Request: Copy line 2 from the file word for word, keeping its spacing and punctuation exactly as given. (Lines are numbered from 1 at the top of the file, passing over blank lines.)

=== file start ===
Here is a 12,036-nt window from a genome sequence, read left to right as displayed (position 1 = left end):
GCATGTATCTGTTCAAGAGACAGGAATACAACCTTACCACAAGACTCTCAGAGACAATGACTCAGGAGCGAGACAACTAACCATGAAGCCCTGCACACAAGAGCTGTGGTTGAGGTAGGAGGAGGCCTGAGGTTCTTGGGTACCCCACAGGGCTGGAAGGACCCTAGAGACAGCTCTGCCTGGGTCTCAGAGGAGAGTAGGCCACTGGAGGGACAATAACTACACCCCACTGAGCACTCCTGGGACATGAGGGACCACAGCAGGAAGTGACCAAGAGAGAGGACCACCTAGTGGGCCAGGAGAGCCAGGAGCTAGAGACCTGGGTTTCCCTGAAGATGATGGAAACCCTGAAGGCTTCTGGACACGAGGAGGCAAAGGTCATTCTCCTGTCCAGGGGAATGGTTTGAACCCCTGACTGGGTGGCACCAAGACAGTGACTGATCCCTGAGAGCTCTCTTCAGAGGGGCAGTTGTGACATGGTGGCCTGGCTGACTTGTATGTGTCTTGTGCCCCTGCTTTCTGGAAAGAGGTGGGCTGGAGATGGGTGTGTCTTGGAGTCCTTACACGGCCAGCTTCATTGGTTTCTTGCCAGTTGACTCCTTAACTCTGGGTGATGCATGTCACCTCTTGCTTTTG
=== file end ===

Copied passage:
GCATGTATCTGTTCAAGAGACAGGAATACAACCTTACCACAAGACTCTCAGAGACAATGACTCAGGAGCGAGACAACTAACCATGAAGCCCTGCACACAAGAGCTGTGGTTGAGGTAGGAGGAGGCCTGAGGTTCTTGGGTACCCCACAGGGCTGGAAGGACCCTAGAGACAGCTCTGCCTGGGTCTCAGAGGAGAGTAGGCCACTGGAGGGACAATAACTACACCCCACTGAGCACTCCTGGGACATGAGGGACCACAGCAGGAAGTGACCAAGAGAGAGGACCACCTAGTGGGCCAGGAGAGCCAGGAGCTAGAGACCTGGGTTTCCCTGAAGATGATGGAAACCCTGAAGGCTTCTGGACACGAGGAGGCAAAGGTCATTCTCCTGTCCAGGGGAATGGTTTGAACCCCTGACTGGGTGGCACCAAGACAGTGACTGATCCCTGAGAGCTCTCTTCAGAGGGGCAGTTGTGACATGGTGGCCTGGCTGACTTGTATGTGTCTTGTGCCCCTGCTTTCTGGAAAGAGGTGGGCTGGAGATGGGTGTGTCTTGGAGTCCTTACACGGCCAGCTTCATTGGTTTCTTGCCAGTTGACTCCTTAACTCTGGGTGATGCATGTCACCTCTTGCTTTTG